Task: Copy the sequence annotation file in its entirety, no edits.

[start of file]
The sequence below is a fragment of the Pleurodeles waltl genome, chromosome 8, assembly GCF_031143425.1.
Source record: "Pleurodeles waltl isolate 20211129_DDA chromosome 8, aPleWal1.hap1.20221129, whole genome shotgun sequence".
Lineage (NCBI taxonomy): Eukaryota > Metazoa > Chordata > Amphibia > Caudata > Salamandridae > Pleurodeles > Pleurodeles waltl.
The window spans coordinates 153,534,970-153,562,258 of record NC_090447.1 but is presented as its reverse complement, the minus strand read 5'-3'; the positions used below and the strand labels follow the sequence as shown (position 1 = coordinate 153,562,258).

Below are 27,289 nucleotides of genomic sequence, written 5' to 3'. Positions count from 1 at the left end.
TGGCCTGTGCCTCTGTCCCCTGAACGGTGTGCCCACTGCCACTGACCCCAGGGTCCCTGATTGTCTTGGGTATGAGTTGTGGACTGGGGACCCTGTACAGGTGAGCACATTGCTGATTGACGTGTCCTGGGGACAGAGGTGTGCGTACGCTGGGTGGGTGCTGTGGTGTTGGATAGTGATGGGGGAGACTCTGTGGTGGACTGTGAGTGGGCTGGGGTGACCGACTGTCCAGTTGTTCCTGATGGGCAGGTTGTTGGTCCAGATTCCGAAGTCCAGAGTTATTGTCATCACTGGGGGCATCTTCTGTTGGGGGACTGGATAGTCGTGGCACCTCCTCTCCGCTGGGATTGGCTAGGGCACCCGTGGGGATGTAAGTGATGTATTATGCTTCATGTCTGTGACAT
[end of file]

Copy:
The sequence below is a fragment of the Pleurodeles waltl genome, chromosome 8, assembly GCF_031143425.1.
Source record: "Pleurodeles waltl isolate 20211129_DDA chromosome 8, aPleWal1.hap1.20221129, whole genome shotgun sequence".
Lineage (NCBI taxonomy): Eukaryota > Metazoa > Chordata > Amphibia > Caudata > Salamandridae > Pleurodeles > Pleurodeles waltl.
The window spans coordinates 153,534,970-153,562,258 of record NC_090447.1 but is presented as its reverse complement, the minus strand read 5'-3'; the positions used below and the strand labels follow the sequence as shown (position 1 = coordinate 153,562,258).

Below are 27,289 nucleotides of genomic sequence, written 5' to 3'. Positions count from 1 at the left end.
TGGCCTGTGCCTCTGTCCCCTGAACGGTGTGCCCACTGCCACTGACCCCAGGGTCCCTGATTGTCTTGGGTATGAGTTGTGGACTGGGGACCCTGTACAGGTGAGCACATTGCTGATTGACGTGTCCTGGGGACAGAGGTGTGCGTACGCTGGGTGGGTGCTGTGGTGTTGGATAGTGATGGGGGAGACTCTGTGGTGGACTGTGAGTGGGCTGGGGTGACCGACTGTCCAGTTGTTCCTGATGGGCAGGTTGTTGGTCCAGATTCCGAAGTCCAGAGTTATTGTCATCACTGGGGGCATCTTCTGTTGGGGGACTGGATAGTCGTGGCACCTCCTCTCCGCTGGGATTGGCTAGGGCACCCGTGGGGATGTAAGTGATGTATTATGCTTCATGTCTGTGACAT